The Relationship between Entitlement, Age, Gender, and Well-being
Mentor:Virgil Adams, Program Chair & Associate Professor of Psychology, California State University Channel Islands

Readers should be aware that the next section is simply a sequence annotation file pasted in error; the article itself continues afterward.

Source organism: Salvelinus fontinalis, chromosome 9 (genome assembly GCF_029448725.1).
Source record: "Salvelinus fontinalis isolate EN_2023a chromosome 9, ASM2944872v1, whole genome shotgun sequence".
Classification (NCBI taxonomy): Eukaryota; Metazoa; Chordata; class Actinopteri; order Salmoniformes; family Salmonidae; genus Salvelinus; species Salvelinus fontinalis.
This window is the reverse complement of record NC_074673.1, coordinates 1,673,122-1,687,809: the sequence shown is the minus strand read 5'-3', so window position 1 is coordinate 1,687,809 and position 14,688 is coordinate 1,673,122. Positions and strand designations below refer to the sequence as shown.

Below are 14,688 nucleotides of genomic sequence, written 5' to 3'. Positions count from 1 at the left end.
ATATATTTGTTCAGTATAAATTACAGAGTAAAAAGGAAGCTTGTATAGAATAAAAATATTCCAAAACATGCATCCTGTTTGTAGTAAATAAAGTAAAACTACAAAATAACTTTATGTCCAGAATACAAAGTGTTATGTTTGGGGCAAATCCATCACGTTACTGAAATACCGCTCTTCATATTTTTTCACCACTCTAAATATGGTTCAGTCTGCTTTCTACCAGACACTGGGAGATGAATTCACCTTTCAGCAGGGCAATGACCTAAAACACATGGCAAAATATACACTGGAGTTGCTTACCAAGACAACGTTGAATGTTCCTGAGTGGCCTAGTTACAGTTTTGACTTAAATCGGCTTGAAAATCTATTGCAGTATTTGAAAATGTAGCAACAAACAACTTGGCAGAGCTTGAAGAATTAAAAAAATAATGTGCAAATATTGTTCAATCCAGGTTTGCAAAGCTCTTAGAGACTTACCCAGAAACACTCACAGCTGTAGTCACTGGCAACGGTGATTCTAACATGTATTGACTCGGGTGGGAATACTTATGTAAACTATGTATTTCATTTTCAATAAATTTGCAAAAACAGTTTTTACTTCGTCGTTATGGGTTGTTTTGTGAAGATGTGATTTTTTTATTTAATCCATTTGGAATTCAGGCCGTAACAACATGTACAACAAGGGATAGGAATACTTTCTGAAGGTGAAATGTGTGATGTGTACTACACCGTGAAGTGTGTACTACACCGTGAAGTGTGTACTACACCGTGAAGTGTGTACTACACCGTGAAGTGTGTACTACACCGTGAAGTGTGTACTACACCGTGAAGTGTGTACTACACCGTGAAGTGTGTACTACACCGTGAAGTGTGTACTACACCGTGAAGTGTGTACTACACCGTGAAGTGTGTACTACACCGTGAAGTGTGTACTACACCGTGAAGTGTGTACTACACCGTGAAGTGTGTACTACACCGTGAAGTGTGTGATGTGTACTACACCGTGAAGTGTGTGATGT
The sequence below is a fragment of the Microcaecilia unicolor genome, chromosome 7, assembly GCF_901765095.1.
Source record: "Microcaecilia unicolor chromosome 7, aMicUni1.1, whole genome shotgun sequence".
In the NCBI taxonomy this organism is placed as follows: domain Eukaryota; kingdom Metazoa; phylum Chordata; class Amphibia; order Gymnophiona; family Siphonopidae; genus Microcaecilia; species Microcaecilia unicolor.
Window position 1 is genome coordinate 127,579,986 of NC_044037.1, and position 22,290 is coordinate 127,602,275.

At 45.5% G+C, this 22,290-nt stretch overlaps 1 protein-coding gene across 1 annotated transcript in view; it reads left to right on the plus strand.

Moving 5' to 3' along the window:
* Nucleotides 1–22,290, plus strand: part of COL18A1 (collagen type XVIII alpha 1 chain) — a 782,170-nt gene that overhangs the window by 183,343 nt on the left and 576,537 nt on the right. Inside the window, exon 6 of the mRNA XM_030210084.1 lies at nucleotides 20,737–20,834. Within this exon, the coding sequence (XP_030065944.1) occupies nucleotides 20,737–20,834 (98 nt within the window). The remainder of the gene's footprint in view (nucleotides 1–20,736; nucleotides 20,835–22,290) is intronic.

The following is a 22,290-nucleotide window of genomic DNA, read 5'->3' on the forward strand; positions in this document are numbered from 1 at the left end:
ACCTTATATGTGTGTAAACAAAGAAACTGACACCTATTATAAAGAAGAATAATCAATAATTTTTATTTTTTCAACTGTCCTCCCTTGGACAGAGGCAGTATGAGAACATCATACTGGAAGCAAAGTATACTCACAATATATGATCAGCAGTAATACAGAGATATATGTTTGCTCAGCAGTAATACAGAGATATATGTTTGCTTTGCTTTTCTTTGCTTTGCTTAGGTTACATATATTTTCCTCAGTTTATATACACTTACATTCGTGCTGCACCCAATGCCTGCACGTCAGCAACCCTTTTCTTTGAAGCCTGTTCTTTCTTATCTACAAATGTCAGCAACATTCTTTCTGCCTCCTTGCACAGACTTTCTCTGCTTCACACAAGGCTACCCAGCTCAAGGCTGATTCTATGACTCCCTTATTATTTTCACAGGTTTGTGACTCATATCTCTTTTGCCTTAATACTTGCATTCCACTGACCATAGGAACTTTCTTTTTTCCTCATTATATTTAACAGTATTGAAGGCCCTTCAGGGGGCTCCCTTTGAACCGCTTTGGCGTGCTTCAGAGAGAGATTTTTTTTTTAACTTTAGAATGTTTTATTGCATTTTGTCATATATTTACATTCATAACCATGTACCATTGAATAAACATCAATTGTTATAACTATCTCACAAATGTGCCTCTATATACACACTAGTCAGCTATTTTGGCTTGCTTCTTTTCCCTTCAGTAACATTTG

Psychological entitlement has been defined as those rights one feels justified in bestowing upon oneself. The term was originally coined by Murray in 1964 to describe individuals who want to be loved and expect all things to come to them. Freud discussed this attitude when describing patients who considered themselves exceptions who had suffered enough and thus should be exempt from any further necessity. The present study focused on the excessive type of entitlement, which is characterized by self-righteousness, grandiosity, and demandingness, and how it relates to age and gender. In addition, it focused on the effects of overall well-being when grouped with entitlement, income, and education. Previous research has shown that young adults perceive themselves as more entitled than ever before and that men perceive more entitlement in general than women do. It has also been shown that in general populations, small but significant correlations exist between income and measures of subjective well-being. This study further examines how entitlement, income, and education effect well-being. It was hypothesized that there would be a negative correlation between age and entitlement and that males would have greater entitlement in comparison to females. The current study was based upon survey results from a sample of community adults in Southern California (n=967). The results indicated that there was a significant correlation between entitlement and age and also between entitlement and gender, with males displaying higher levels of entitlement. There was also evidence that entitlement effected well-being when grouped with income and education. The discussion focuses on the relationship between entitlement, age, and gender and also the importance of entitlement, income, and education in regards to well-being.